In the aftermath of the SARS outbreak, the HA introduced a Marking Scheme to ensure public housing tenants keep their living environment clean and hygienic.
The pilot Rent Allowance for the Elderly Scheme was phased out.
The HA decided to suspend the sale of returned and unsold HOS flats until end of 2006.
The HA planned to divest its retail and car parking facilities through a Real Estate Investment Trust (REIT) model.
The HA launched an ex-gratia scheme to assist elderly property owner-occupiers in dilapidated private buildings to move into Housing for Senior Citizens.
The Home Assistance Loan Scheme was terminated.
The last sale phase of the TPS was launched.
A quota and points system was set up for non-elderly one-persons applying for PRH with a view to according priority to applicants of higher age.
The HA completed the divestment of 180 retail and car parking facilities to The Link REIT, following its listing on the Hong Kong Exchanges.
The Comprehensive Structural Investigation Programme was launched to ascertain the structural integrity of buildings in PRH estates that are around 40 years old.
The Total Maintenance Scheme was launched to boost the quality of maintenance and repair services in PRH estates.
The HA started to offer surplus HOS flats for sale in batches.
The Housing (Amendment) Bill 2007 was passed by the Legislative Council, enabling the establishment of a new rent adjustment mechanism for PRH based on changes in the household income of the tenants.
Following a reorganisation of the government bureaux, the Transport and Housing Bureau took charge of Hong Kong's housing policy and the Secretary for Transport and Housing assumed the role as Chairman of the HA.
A series of "Harmonious Families" housing arrangements was launched to promote mutual care and support among family members of different generations.
The redeveloped Shek Kip Mei Estate was officially opened, marking the first PRH estate to comprehensively adopt the Universal Design which supports ageing in place.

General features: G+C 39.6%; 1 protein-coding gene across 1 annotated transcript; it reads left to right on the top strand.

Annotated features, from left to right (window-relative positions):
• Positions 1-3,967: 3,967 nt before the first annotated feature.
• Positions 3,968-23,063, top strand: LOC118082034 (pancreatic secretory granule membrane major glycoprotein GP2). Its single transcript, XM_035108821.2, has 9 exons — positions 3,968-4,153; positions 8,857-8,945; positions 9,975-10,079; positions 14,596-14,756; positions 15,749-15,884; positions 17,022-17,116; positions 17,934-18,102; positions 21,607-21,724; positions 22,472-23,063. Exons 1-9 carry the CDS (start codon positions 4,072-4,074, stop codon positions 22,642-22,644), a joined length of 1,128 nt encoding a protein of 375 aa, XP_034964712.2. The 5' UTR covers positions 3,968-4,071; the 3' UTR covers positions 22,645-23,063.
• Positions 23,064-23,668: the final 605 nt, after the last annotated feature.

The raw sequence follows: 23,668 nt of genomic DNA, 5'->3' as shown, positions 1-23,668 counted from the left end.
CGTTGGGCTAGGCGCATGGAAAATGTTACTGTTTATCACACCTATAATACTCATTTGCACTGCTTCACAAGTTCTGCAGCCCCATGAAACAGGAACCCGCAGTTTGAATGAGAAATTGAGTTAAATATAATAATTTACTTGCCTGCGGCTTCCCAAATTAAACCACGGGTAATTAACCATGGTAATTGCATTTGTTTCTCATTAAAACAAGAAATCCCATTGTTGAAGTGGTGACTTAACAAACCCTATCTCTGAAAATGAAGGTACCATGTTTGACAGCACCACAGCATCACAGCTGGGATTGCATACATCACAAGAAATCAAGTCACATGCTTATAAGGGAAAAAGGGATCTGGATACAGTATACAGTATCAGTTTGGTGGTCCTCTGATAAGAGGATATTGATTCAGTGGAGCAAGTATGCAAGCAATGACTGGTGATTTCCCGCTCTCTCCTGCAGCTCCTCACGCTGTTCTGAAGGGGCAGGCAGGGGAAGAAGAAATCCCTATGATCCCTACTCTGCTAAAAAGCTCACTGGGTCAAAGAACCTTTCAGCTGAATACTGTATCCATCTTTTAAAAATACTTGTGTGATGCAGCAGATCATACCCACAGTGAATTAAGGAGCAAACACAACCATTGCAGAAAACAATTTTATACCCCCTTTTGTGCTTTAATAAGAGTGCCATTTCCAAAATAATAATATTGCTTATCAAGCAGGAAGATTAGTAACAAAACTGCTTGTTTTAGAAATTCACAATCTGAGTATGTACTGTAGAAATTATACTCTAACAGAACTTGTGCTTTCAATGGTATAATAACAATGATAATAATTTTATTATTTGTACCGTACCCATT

The HA conducted the first exercise of the biennial rent reviews stipulated by the new PRH rent adjustment mechanism which came into effect in January 2008.
The clearance of the last batch of domestic blocks at Lower Ngau Tau Kok marked the end of the CRP.
The Chief Executive’s 2011/12 Policy Address gave the HA the task of implementing the New Home Ownership Scheme.
Yau Lai Estate, the last phase of the Yau Lai PRH development project, was completed. The project piloted a number of green initiatives on a research and development basis, some of which have since been introduced as standard features in new PRH projects.
The HA announced plans to redevelop in phases the older portion of Pak Tin Estate in Sham Shui Po (comprising eight residential blocks and a commercial centre).
The HA’s largest shopping centre, “Domain”, in Yau Tong, Kowloon, was officially opened. Domain has eight storeys and covers a total gross floor area of around 45 000 square metres, comprising six themed zones and 150 shops.
The HA, the Antiquities and Monuments Office and the Chinese University of Hong Kong jointly organised an exhibition titled "Growing Up with Public Housing" to mark the 60th anniversary of public housing development in Hong Kong.
Completed an initial review of the redevelopment potential of 22 aged estates.
Tin Lee House, a public rental housing block in Lung Tin Estate, Tai O, was converted into a Home Ownership Scheme (HOS) block for sale and renamed as Tin Lee Court.
Five new HOS courts were offered for application in December during the Sale of HOS Flats 2014.
Ballot was drawn for the Sale of HOS Flats 2014 in March.
The Subsidised Housing Committee of the HA endorsed the implementation details of the Green Form Subsidised Home Ownership Pilot Scheme in May.
HA's Review Committee on Quality Assurance Issues Relating to Fresh Water Supply of Public Housing Estates submitted its Final Report to the HA Chairman, in which measures for dealing with inadequacies in the HA’s quality control mechanism in the past were recommended.
The joint application exercise of HA’s Sale of HOS Flats 2016 and the Hong Kong Housing Society’s Subsidised Sale Flats Project commenced in February.